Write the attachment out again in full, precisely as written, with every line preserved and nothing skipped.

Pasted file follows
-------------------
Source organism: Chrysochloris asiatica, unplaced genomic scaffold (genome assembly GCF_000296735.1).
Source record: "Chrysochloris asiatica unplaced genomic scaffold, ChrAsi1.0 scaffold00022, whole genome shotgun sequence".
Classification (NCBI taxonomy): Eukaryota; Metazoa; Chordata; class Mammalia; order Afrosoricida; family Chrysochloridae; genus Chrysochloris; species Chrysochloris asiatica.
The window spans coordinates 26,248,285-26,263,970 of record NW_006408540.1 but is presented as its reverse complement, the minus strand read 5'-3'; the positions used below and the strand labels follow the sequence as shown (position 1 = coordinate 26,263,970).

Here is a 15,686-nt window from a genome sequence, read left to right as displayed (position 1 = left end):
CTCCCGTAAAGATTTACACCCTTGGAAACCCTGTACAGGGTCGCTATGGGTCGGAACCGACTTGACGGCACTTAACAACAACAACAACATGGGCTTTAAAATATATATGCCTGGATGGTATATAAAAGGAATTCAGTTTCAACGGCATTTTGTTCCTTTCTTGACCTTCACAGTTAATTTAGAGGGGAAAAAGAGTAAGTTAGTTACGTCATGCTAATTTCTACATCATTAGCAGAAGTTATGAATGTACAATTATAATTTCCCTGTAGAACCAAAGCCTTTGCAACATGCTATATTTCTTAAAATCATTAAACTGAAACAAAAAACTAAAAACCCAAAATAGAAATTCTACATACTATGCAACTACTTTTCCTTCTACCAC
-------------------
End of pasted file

Source organism: Chrysochloris asiatica, unplaced genomic scaffold (genome assembly GCF_000296735.1).
Source record: "Chrysochloris asiatica unplaced genomic scaffold, ChrAsi1.0 scaffold00022, whole genome shotgun sequence".
Classification (NCBI taxonomy): Eukaryota; Metazoa; Chordata; class Mammalia; order Afrosoricida; family Chrysochloridae; genus Chrysochloris; species Chrysochloris asiatica.
The window spans coordinates 26,248,285-26,263,970 of record NW_006408540.1 but is presented as its reverse complement, the minus strand read 5'-3'; the positions used below and the strand labels follow the sequence as shown (position 1 = coordinate 26,263,970).

Here is a 15,686-nt window from a genome sequence, read left to right as displayed (position 1 = left end):
CTCCCGTAAAGATTTACACCCTTGGAAACCCTGTACAGGGTCGCTATGGGTCGGAACCGACTTGACGGCACTTAACAACAACAACAACATGGGCTTTAAAATATATATGCCTGGATGGTATATAAAAGGAATTCAGTTTCAACGGCATTTTGTTCCTTTCTTGACCTTCACAGTTAATTTAGAGGGGAAAAAGAGTAAGTTAGTTACGTCATGCTAATTTCTACATCATTAGCAGAAGTTATGAATGTACAATTATAATTTCCCTGTAGAACCAAAGCCTTTGCAACATGCTATATTTCTTAAAATCATTAAACTGAAACAAAAAACTAAAAACCCAAAATAGAAATTCTACATACTATGCAACTACTTTTCCTTCTACCAC